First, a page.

Saturday, February 5, 2011

David Stockman on the 'Reagan Revolution': It Never Happened, the Mythology Only Gets Amplified

David Stockman served during the Reagan Administration, from 1981 until 1985, as Director of the Office of Management and Budget,

Stockman's star with the Reagan Administration began to decline after the Atlantic Monthly magazine published a William Greider article, The Education of David Stockman" in the  December 1981 issue, based on  interviews Stockman gave to  Greider.

Stockman even in those days understood the power of the corporate elite. Greider reported on Stockman's battle for tax cuts:
The counter-offensive against the cut was led by Commerce Secretary Malcolm Baldrige and U.S. Trade Representative William Brock, who argued eloquently before the budget working group for a partial restoration of Ex-Im funds. By Stockman's account, the two "fought, argued, pounded the table," and the meeting seemed headed for deadlock. "I sort of innocently asked, well, isn't there a terrible political spin on this? It's my impression that most of the money goes to a handful of big corporations, and if we are ever caught not cutting this while we're biting deeply into the social programs, we're going to have big problems." Stockman asked if anyone at the table had any relevant data. Deputy Secretary of the Treasury Tim McNamar thereupon produced a list of Ex-Im's major beneficiaries (a list that Stockman had given him before the meeting). "So then I went into this demagogic tirade about how in the world can I cut food stamps and social services and CETA jobs and EDA jobs and you're going to tell me you can't give up one penny for Boeing?"

With Greider, he was open about the compromises he made in his budget proposal:

ON Capitol Hill, ideological consistency is not a highly ranked virtue but its absence is useful grounds for scolding the opposition. David Stockman endured considerable needling when his budget appeared, revealing that many programs that he had opposed as a congressman had survived. The most glaring was the fast-breeder nuclear reactor at Clinch River, Tennessee. Why hadn't Stockman cut the nuclear subsidy that he had so long criticized? The answer was Senator Howard Baker, of Tennessee, majority leader. "I didn't have to get rolled," Stockman said, "I just got out of the way. It just wasn't worth fighting. This package will go nowhere without Baker, and Clinch River is just life or death to Baker. A very poor reason, I know."

And, then, he laid the bombshell:
"None of us really understands what's going on with all these numbers," Stockman confessed at one point. "parts of the budget between policy action and the economic environment and all the internal mysteries of the budget, and there are a lot of them.You've got so many different budgets out and so many different baselines and such complexity now in the interactive. People are getting from A to B and it's not clear how they are getting there. It's not clear how we got there..."
He went on, as it became clear to him that what he saw as necessary budget cuts were not going to be made:

Stockman was changing, in a manner that perhaps he himself did not recognize. His conversations began to reflect a new sense of fatalism, a brittle edge of uncertainty.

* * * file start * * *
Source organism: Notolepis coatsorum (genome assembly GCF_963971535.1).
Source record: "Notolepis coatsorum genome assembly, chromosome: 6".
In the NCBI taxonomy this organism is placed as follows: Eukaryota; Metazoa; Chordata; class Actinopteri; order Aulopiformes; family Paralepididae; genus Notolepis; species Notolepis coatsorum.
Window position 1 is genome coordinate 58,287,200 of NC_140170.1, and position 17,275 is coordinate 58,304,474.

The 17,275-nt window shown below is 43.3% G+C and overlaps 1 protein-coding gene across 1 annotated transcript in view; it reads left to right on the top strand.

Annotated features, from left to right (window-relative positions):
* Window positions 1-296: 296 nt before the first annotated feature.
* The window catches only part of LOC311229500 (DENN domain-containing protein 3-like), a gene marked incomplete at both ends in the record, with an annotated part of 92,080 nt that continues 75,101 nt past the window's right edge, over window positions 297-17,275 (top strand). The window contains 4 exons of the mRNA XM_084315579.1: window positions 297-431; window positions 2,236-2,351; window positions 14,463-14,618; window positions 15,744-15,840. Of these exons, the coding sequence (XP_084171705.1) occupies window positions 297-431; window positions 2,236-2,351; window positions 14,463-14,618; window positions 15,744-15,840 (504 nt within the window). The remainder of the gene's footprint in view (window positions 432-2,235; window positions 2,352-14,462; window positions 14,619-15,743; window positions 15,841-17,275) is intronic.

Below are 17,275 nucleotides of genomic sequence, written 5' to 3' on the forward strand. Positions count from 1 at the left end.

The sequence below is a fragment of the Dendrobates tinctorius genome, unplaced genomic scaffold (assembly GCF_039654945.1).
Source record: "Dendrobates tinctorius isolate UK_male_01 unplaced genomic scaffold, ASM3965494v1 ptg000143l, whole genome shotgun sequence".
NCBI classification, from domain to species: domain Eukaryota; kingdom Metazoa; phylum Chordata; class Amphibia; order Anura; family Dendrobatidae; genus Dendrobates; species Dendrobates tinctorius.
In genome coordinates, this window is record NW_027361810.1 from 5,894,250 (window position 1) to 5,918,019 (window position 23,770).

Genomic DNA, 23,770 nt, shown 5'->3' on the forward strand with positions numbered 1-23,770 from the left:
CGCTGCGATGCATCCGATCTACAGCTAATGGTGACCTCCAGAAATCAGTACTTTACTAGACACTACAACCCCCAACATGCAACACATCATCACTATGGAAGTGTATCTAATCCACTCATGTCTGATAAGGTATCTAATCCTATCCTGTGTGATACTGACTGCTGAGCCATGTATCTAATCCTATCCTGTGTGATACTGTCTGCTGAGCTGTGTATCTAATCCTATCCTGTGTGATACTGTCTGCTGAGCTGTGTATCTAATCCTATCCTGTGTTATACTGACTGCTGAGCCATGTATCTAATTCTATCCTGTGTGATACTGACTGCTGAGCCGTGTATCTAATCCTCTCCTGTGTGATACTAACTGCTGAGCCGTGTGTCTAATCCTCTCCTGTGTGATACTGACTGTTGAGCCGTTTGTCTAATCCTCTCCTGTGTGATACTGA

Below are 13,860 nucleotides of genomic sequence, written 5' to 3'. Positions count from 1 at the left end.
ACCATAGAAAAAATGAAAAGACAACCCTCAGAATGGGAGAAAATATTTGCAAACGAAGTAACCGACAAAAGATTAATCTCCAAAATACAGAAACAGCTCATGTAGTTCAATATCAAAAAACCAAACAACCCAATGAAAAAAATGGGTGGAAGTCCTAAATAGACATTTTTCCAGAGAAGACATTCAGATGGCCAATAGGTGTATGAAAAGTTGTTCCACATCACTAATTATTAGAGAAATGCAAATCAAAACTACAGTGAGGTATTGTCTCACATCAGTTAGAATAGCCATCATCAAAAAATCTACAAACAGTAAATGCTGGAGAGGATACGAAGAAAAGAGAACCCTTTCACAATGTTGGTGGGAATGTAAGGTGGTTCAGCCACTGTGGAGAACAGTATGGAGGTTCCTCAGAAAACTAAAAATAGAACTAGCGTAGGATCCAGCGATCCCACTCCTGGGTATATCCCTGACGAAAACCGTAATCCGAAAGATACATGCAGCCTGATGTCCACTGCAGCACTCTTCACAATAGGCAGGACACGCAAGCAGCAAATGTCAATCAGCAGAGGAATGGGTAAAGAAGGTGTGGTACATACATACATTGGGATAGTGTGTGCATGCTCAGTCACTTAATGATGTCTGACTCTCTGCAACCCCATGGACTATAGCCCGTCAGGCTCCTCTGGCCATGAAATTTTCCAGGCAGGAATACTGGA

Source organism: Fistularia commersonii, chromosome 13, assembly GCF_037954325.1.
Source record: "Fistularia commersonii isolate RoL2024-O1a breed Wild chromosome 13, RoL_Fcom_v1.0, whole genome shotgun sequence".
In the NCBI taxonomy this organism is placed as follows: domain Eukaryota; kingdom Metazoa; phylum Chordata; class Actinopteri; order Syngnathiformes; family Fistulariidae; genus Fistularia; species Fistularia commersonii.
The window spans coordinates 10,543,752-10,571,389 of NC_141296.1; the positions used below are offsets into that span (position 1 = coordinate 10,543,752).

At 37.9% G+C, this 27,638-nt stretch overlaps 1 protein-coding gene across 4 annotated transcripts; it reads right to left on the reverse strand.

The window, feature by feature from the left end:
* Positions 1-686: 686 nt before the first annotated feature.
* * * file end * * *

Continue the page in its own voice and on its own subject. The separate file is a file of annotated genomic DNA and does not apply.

"There was a certain dimension of our theory that was unrealistic..."

"The system has an enormous amount of inertia..."

"I don't believe too much in the momentum theory any more..."

"I have a new theory—there are no real conservatives in Congress..."
It was candor such as this in the December 1981 article that resulted in President Reagan infamously taking Stockman "to the woodshed." It was never the same for him at OMB, despite his remaining at OMB into 1985.

Now, on the ocassion of Reagan's 100th birthday, Lew Rockwell has taken the opportunity to publish Murray Rothbard's 1989 detailed takedown of the Reagan legacy. Stockman emailed Rockwell and commented on Rothbard's article:
Thanks for reprinting Murray Rothbard’s classic take-down of the “Reagan Revolution.” With the passage of time, the mythology only gets amplified—so people need to be reminded about the truth. I took a modest crack at this in the attached interview in which I reminded readers that the Reagan Revolution was a Lincoln Day Dinner speech! It never actually happened in the real world of fiscal policy. And as you might recall, program after program was saved by stalwart conservatives like Jesse Helms, Ed Meese, etc.
There's a lot of hype surrounding Reagan and his legacy, but when all is analyzed and we keep in mind the current situation where the problems that Reagan supposedly solved, the deficit problem, the social security problem, etc. are major clouds over our heads today, the only conclusion that can be reached is one that bucks the positive popular view about Reagan. The truth is as Rothbard and Stockman state it:
There was no Reagan Revolution.
Reagan came out of Hollywood a B actor and stayed that way. Always playing the tough guy and fighter for liberty, but never taking one inch of land for the cause. In truth, if he had more range as an actor, he should have played the role of President the way John Banner played the role of Seargeant Schultz in the series Hogan's Heroes.  It would have been more honest, becasue when it came to the encroachments against liberty taking place all around Reagan, when he was President, he "saw nothing.".


  1. What bullshit. I usually like your writings, Robert, but this time you are way out of line.

    You site Murray Rothbard as if he has something credible to say. Rothbard's attempt at assassinating Reagan's character after he was out of power falls completely flat. Rothbard discusses Reagan's "Teflon Coat" as if it were some kind of right wing conspiracy. Do you know the real reason Reagan was said to have a Teflon Coat?

    The press and certain intellectuals continually attacked Reagan, frequently just making stuff up. If Reagan said "It's sunny today," the press and the intellectia would say that Reagan said it was rainy and out of touch with reality because he doesn't know what the weather is. We saw this happen every day, over and over and over until it became cliche. Constantly, they would lie about Reagan. Their lies would be proven false. Instead of admitting they were lying through their teeth, they invented this myth that he had a magic Teflon Coat. What utter and total bullshit!

    Rothbard cites a story in which Reagan supposedly claimed military service and claimed to be in Europe when he could only have been in California. There is no substantial evidence to back up that story. There were a couple of new reporters (you know, the some of the guys who were making up stuff about Reagan) who made claims about what Reagan said. Where are Rothbard's references. Here is one of mine: